by ParkChohwa, February 25, 2015

Currently Watching



Thanks for fortunes that this drama didn’t get scrapped. If the incident that happened on the set at the beginning of shooting caused the drama to drop, it’d be a great loss to the drama world, especially sageuks.


I resumed watching sageuks after a well-planned hiatus that failed because of this drama and Shine or Go Crazy. I guess that kind of plan never works.


The drama – which is my first work that fully addresses the issues of slavery and maids in Joseon - is comfortably sitting on the top list of this year’s dramas. And what a list!


Kook In Yub (Jung Yoo Mi) is a noble beautiful woman with great pride and a high self esteem. She’s strict to the social norms and traditions. She’s an educated and filial daughter. In Yub is even to be married to the man she loves; Kim Eun Gi. Her stable and happy life breaks down when her loyal father is accused of treason. Though unjustly alleged; In Yub finds herself a slave, with no family, status, money or the man she loves. Unable even to give up, In Yub decides to live her life to the extreme in the new circumstances; plotting revenge in her heart.


I’m not a fan of Jung Yoo Mi, and if the plot were not too arresting I wouldn’t have started the drama. Glad I did. She’s impressing me more and more. Her nobility that never fades away even as a slave, proving that nobility isn't of the rank but of the heart. The way she stands to herself and her principles. Her composed and calculating revenge. And at the same time, her honest and innocent spirit. Never imagined that I’d one day say this, but she’s perfect for the role.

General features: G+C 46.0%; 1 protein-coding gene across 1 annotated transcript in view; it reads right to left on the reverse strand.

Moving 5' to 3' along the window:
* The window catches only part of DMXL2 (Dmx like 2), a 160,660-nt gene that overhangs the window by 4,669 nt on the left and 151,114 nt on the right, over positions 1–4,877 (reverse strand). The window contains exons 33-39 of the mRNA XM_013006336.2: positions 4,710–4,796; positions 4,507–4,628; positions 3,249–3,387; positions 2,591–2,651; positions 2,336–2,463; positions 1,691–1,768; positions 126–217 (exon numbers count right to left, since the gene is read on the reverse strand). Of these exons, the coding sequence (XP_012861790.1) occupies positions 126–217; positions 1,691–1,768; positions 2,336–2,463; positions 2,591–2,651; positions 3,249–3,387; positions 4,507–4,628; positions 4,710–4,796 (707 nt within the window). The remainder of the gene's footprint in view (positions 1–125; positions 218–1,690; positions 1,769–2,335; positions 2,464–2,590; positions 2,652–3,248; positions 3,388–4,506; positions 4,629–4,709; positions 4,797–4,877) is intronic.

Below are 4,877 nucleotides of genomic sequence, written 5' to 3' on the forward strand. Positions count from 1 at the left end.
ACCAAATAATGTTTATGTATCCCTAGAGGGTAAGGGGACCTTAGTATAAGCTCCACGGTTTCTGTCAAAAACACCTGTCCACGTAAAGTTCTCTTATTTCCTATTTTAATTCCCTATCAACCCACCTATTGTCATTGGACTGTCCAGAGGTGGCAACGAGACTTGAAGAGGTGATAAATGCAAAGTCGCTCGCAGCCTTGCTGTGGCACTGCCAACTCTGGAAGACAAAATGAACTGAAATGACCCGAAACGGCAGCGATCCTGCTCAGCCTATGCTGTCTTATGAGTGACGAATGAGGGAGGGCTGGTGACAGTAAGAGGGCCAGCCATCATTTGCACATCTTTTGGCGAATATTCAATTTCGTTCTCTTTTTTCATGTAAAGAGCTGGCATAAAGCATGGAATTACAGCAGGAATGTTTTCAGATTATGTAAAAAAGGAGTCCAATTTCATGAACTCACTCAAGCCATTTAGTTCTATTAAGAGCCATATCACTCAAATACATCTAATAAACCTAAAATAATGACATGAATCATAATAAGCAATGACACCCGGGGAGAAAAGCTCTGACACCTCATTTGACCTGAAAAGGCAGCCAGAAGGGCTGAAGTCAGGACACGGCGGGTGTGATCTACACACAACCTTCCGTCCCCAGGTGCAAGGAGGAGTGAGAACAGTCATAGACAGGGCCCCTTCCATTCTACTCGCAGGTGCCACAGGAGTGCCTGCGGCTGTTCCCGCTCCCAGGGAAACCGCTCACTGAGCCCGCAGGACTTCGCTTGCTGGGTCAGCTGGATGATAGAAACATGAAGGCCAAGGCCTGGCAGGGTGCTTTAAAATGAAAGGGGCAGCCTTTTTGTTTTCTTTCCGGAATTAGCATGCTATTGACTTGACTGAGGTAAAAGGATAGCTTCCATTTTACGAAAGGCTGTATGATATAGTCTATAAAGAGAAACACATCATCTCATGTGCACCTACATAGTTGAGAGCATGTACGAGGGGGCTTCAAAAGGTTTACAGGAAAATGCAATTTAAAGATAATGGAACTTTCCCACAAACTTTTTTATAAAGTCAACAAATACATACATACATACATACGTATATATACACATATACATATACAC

Her fiancé; Kim Eun Gi (Kim Dong Wook) is a noble Sungkyunkwon student and the son of the Finance minister. He’s upright and outspoken. He doesn’t know how to hide his feelings or control them. He obviously doesn’t know how to compromise. When his world starts falling apart, he tries to fight back. But would that work?


Coffee Prince’s Kim Dong Wook is gone. In his place there’s a brave man in love. And he’s doing an admirable job.


Now the star of all; the hot, strong, proud, ambitious, talented, clever and dignified slave; Moo Myeong (Oh Ji Ho). Moo Myeong – who’s the dream of all women; slaves and nobles alike - holds a great status even as a slave. Behind his loyal mask hides a rebel. Whether his careful plans would get carried out and whether his life would involuntarily get interrupted, we never know!


I want to mention two more actresses, Jun So Min playing Dan Ji who doesn’t believe in succumbing to her maid’s fate and is trying to break away of that fate in whatever way possible. I’m admiring her talent. I realised she was a great talent in Endless Love and I’m loving her acting here.


The second is Lee Cho Hee playing Sa Wol. Now this girl made me cry three times already! She’s the most emotional person in the drama, and her honesty and loyalty is written all over her face. It’s so touching.


The drama tackles so many complicated issues. It’s loaded with deep universal and insoluble matters. I’ll try to spot the light on most of them.


I’ve always been intrigued by secret societies in history, literature and dramas. No matter how far from what I believe is right the societies are, they always leave me in awe of them. Man Wol here is the mysterious secret organisation in the drama. After 6 episodes, I still cannot figure out much about them except that they consist of slaves and might be plotting a coup. The mere notion that the most persecuted people would gather and establish such an organised society and actually give the government a scare is praiseworthy. Not sure how historically accurate this society is but I’m amazed all the same.